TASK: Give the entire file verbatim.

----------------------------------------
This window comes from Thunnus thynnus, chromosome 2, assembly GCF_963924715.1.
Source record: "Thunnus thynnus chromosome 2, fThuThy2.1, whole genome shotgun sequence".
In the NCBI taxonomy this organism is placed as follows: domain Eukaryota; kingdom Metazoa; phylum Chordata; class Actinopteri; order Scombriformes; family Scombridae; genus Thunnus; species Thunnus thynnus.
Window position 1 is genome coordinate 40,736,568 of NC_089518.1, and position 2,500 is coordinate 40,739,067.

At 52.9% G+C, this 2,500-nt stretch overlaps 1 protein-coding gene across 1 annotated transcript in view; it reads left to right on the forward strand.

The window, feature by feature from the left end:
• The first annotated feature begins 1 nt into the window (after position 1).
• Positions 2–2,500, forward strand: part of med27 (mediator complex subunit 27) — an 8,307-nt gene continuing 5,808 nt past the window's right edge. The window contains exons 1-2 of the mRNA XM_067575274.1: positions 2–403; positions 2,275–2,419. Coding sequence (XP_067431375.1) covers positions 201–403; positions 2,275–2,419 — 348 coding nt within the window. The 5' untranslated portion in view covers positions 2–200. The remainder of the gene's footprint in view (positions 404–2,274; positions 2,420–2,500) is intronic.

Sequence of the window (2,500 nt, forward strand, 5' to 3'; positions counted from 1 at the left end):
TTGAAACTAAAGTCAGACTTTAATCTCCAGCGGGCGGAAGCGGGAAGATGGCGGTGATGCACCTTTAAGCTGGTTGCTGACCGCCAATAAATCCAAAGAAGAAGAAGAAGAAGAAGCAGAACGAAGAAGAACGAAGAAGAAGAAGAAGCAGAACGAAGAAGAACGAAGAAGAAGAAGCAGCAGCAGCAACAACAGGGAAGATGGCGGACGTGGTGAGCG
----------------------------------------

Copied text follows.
This window comes from Thunnus thynnus, chromosome 2, assembly GCF_963924715.1.
Source record: "Thunnus thynnus chromosome 2, fThuThy2.1, whole genome shotgun sequence".
In the NCBI taxonomy this organism is placed as follows: domain Eukaryota; kingdom Metazoa; phylum Chordata; class Actinopteri; order Scombriformes; family Scombridae; genus Thunnus; species Thunnus thynnus.
Window position 1 is genome coordinate 40,736,568 of NC_089518.1, and position 2,500 is coordinate 40,739,067.

At 52.9% G+C, this 2,500-nt stretch overlaps 1 protein-coding gene across 1 annotated transcript in view; it reads left to right on the forward strand.

The window, feature by feature from the left end:
• The first annotated feature begins 1 nt into the window (after position 1).
• Positions 2–2,500, forward strand: part of med27 (mediator complex subunit 27) — an 8,307-nt gene continuing 5,808 nt past the window's right edge. The window contains exons 1-2 of the mRNA XM_067575274.1: positions 2–403; positions 2,275–2,419. Coding sequence (XP_067431375.1) covers positions 201–403; positions 2,275–2,419 — 348 coding nt within the window. The 5' untranslated portion in view covers positions 2–200. The remainder of the gene's footprint in view (positions 404–2,274; positions 2,420–2,500) is intronic.

Sequence of the window (2,500 nt, forward strand, 5' to 3'; positions counted from 1 at the left end):
TTGAAACTAAAGTCAGACTTTAATCTCCAGCGGGCGGAAGCGGGAAGATGGCGGTGATGCACCTTTAAGCTGGTTGCTGACCGCCAATAAATCCAAAGAAGAAGAAGAAGAAGAAGCAGAACGAAGAAGAACGAAGAAGAAGAAGAAGCAGAACGAAGAAGAACGAAGAAGAAGAAGCAGCAGCAGCAACAACAGGGAAGATGGCGGACGTGGTGAGCG